Review: Devolution by Max Brooks

Max Brooks had a massive bestseller on his hands back in 2006 when he wrote that War and Peace of zombie novels, World War Z. The book's title was later used in a Brad Pitt movie that otherwise had virtually nothing in common with the book other than hordes of shambling undead, but millions of people have read the book and thrilled to the approach Brooks took: a staccato series of you-are-there reporting vignettes describing a rising threat to every living thing on Earth.

Devolution, his new book, is much more localized, and his narrative approach is fittingly more personal. Instead of a world-wide zombie pandemic, we have a small locality on the flank of Mount Rainier in beautiful Washington State—that may or may not be experiencing a problem with killer sasquatch. And in the place of a series of journalistic and military dispatches, we have the increasingly frantic pages of a diary.

The diary-keeper is Kate Holland, an idealistic young woman who makes her way to smooth-talking visionary Tony Durant's secluded ecological community of Greenloop, nestled in the Mount Rainier greenery. Brooks includes interviews with Durant, an Elon Musk-style genius with an ecologically glowing rationale for every aspect of Greenloop, right down to constructing the bamboo buildings (“Not only is it one of the most versatile and renewable building materials ever, but it also helps sequester carbon”). The back-to-nature exposition-dumps in these opening sections are fairly well-integrated, but even readers new to Brooks will know they're in for something more dramatic than state-of-the-art composting techniques.

The first time Kate spots an enormous hairy man-like creature lurking around Greenloop, questions start: what is it? How many more are there? What are their intentions?

As tensions rise in Kate's diary entries, another catastrophe brews. Mount Rainier is building toward a major eruption (in reality, the mountain hasn't blown in well over a century, although since it's part of the so-called “Ring of Fire,” a major eruption is always a possibility). When Greenloop is cut off from the outside world, a fight for survival ensues between a group of desperate humans and an alarmingly organized group of not-quite-humans. As in Brooks’ previous novel, readers get a day-by-day boots-on-the-ground narrative of a community under assault. They watch idealistic Kate and some of her colleagues gradually transform from the civilized, eco-perfect versions of themselves that originally brought them to Greenloop into something far more primitive. On many levels, the book’s title is aptly chosen.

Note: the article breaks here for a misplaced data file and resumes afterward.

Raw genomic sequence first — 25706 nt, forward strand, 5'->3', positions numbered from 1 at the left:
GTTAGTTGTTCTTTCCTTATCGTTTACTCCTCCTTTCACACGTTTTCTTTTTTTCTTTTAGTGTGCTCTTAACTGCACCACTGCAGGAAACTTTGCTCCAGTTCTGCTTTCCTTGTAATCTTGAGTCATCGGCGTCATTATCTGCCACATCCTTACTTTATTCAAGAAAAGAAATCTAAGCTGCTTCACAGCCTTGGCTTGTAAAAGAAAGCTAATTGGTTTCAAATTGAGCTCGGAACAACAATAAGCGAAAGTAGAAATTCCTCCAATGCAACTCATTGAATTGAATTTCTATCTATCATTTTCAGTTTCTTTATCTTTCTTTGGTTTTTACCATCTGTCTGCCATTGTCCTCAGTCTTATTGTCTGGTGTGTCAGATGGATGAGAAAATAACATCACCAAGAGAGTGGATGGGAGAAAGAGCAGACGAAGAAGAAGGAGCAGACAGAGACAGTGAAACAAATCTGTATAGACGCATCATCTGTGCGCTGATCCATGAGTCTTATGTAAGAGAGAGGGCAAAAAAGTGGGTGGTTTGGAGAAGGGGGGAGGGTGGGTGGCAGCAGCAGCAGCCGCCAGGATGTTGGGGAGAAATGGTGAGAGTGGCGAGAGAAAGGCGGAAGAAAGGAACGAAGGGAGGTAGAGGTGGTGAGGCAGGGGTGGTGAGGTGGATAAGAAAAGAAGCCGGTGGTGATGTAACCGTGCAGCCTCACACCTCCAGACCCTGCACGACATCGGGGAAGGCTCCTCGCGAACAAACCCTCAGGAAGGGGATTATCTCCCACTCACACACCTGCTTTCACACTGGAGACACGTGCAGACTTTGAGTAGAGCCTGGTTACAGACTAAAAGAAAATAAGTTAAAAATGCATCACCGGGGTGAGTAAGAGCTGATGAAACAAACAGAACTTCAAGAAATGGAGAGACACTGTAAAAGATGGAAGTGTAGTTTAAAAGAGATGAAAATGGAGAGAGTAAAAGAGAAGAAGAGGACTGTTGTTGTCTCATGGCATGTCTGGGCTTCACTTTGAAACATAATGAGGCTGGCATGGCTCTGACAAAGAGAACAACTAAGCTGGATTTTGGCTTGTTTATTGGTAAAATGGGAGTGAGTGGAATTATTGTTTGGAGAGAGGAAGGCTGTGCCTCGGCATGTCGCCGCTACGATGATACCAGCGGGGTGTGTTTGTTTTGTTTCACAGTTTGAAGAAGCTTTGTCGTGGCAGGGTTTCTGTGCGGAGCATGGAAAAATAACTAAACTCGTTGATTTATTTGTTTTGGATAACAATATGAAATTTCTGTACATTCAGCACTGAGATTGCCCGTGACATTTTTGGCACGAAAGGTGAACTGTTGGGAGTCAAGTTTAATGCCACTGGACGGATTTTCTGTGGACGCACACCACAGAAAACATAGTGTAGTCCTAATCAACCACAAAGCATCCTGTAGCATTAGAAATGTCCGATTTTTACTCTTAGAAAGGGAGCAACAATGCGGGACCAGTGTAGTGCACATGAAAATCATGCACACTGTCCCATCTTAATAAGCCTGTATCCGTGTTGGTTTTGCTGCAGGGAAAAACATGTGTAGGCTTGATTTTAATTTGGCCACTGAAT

It's an absolutely crackerjack set-up, and if you don't think Max Brooks can make an enthralling summer read out of it, you're not familiar with this author. Devolution isn't as strong a novel as World War Z.; Its faux-documentary trappings (interviews, transcripts, Kate's increasingly unbelievable diary) drag at times, and some of the characters sharing Greenloop with Kate seem like Hollywood stereotypes merely waiting to be picked off in violent plot twists. The weirdly convincing geek sincerity that carried Brooks so effectively through the world-convulsing events of a planetary zombie apocalypse sometimes seems to desert him when he's dealing with such a smaller scale. But it's nevertheless an incredibly effective page-turner, helped immeasurably by the fact that Brooks is at heart a cinematic thinker. Virtually every scene leaps straight into the mind's eye fully formed.

A key aspect of all this is the smooth blending of the fiction of Greenloop's siege and the nonfiction Bigfoot lore of the last century. Devolution is the trivia-savvy Bigfoot novel all aficionados have been dreaming of for years.

Brooks’ characters relate a whole raft of science and pseudoscience on the subject, and he works in plenty of references to real-world sasquatch experts like Jeff Meldrum. Those experts have long faced the danger of doing any kind of serious fieldwork on sasquatch; despite the enormous amount of anecdotal testimony and forensic artifacts (including those famous footprints), the specialists risk ridicule and professional dismissal. As one character puts it, “Public skepticism dissuades qualified experts from searching for physical evidence, and lack of physical evidence only fuels public skepticism.”

The novel itself also reflects and refracts fascinating folklore that has surrounded Mount Rainier's sister volcano Mount Saint Helens since the early 20th century. In 1924 a team of gold prospectors from the woods of Mount Saint Helens claimed their camp had been attacked by a group of creatures we now would call Bigfoot. In 1980, when Mount Saint Helens erupted, there were persistent rumors that the US Army evacuated a small population of sasquatch in the wake of the devastation. The whole area has been saturated in sightings and speculation for decades and still is. Brooks chose his setting perfectly; virtually every little situational detail is a bread crumb cannily thrown to the cognoscenti.

Brooks blurs and blends these and other chunks of the Bigfoot legend into a fantastic fun novel, and he has the sense to leave the book's ending dramatically open-ended. Whether you're a skeptic or a true believer, Devolution will make you jump at the next nighttime twig-snap you hear.

Steve Donoghue is a book reviewer whose work has appeared in the Wall Street Journal, the Washington Post, the Boston Globe, and the Christian Science Monitor.